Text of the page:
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Dialysis is a process that filters wastes from the blood when your kidneys can no longer do the job. It is not a cure, but it can help you live longer and feel better. It is a lifesaving treatment when you have kidney failure.
Normal kidneys work 24 hours a day to clean wastes from your blood. Your kidneys are not able to do this job, so a process called dialysis will do some of the work for your kidneys. You and your doctor will decide which type of dialysis you should have. Peritoneal dialysis uses the lining of your belly (peritoneum) to filter your blood. You can do it at home, on a daily basis. Hemodialysis uses a man-made filter called a dialyzer to clean your blood. Most people need to go to a hospital or clinic 3 days a week for several hours each time. Sometimes hemodialysis can be done at home.
It is normal to have questions about your treatment, and you have a right to know what is happening to you. Learning about dialysis can help you take an active role in your treatment. Dialysis does not cure kidney disease, but it can help you live longer and feel better. You will need to follow your diet and treatment schedule carefully.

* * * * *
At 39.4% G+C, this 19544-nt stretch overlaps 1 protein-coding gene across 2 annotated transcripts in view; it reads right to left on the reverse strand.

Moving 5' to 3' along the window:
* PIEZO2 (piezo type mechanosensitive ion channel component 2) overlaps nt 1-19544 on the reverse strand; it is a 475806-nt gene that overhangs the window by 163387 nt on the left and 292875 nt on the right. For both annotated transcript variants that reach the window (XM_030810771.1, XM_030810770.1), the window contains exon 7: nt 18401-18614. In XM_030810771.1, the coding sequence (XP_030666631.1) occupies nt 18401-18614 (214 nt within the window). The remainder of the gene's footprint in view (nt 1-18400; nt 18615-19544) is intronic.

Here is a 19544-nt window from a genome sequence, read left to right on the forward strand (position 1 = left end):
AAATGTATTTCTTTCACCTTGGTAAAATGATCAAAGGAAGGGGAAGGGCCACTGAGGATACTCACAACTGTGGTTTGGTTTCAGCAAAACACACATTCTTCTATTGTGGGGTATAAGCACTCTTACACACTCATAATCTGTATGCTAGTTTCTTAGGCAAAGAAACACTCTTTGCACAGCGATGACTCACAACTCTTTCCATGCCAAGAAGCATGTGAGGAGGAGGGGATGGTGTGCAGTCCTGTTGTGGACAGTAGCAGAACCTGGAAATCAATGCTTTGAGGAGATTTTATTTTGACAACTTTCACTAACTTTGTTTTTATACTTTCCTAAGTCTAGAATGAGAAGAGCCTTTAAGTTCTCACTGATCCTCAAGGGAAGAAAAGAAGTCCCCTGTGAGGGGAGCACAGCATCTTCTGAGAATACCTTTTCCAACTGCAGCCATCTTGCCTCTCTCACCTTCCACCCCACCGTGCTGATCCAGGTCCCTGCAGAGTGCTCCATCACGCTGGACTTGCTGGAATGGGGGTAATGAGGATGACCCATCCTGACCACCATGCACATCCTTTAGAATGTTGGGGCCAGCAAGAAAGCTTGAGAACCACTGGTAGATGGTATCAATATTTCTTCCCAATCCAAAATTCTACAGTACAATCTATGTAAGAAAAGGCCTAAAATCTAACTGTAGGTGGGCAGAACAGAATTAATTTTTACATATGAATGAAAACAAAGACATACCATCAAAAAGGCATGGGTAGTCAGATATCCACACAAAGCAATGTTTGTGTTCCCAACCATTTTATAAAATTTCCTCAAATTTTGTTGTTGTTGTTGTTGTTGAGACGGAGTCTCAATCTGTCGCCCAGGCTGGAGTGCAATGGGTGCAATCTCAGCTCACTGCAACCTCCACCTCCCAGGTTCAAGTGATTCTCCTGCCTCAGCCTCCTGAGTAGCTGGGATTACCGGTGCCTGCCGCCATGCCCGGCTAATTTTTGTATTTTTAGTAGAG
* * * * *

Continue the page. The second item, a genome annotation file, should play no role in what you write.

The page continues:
Follow-up care is a key part of your treatment and safety. Be sure to make and go to all appointments, and call your doctor or nurse call line if you are having problems. It's also a good idea to know your test results and keep a list of the medicines you take.
Peritoneal dialysis uses the lining of your belly (or peritoneal membrane) to filter your blood. Before you can begin peritoneal dialysis, your doctor will need to place a thin tube called a catheter in your belly. This is the dialysis access.
Hemodialysis uses a man-made membrane called a dialyzer to clean your blood. You are connected to the dialyzer by tubes attached to your blood vessels. Before you start hemodialysis, your doctor will create a site where the blood can flow in and out of your body during your dialysis sessions. This site is called the vascular access. It may be a fistula, made by connecting an artery and a vein. Or it may be a graft, which is a tube implanted under your skin.
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Current as of: August 11, 2019
Author: Healthwise Staff
Medical Review:Adam Husney MD - Family Medicine & E. Gregory Thompson MD - Internal Medicine & Kathleen Romito MD - Family Medicine
Care instructions adapted under license by your healthcare professional. If you have questions about a medical condition or this instruction, always ask your healthcare professional. Healthwise, Incorporated disclaims any warranty or liability for your use of this information.
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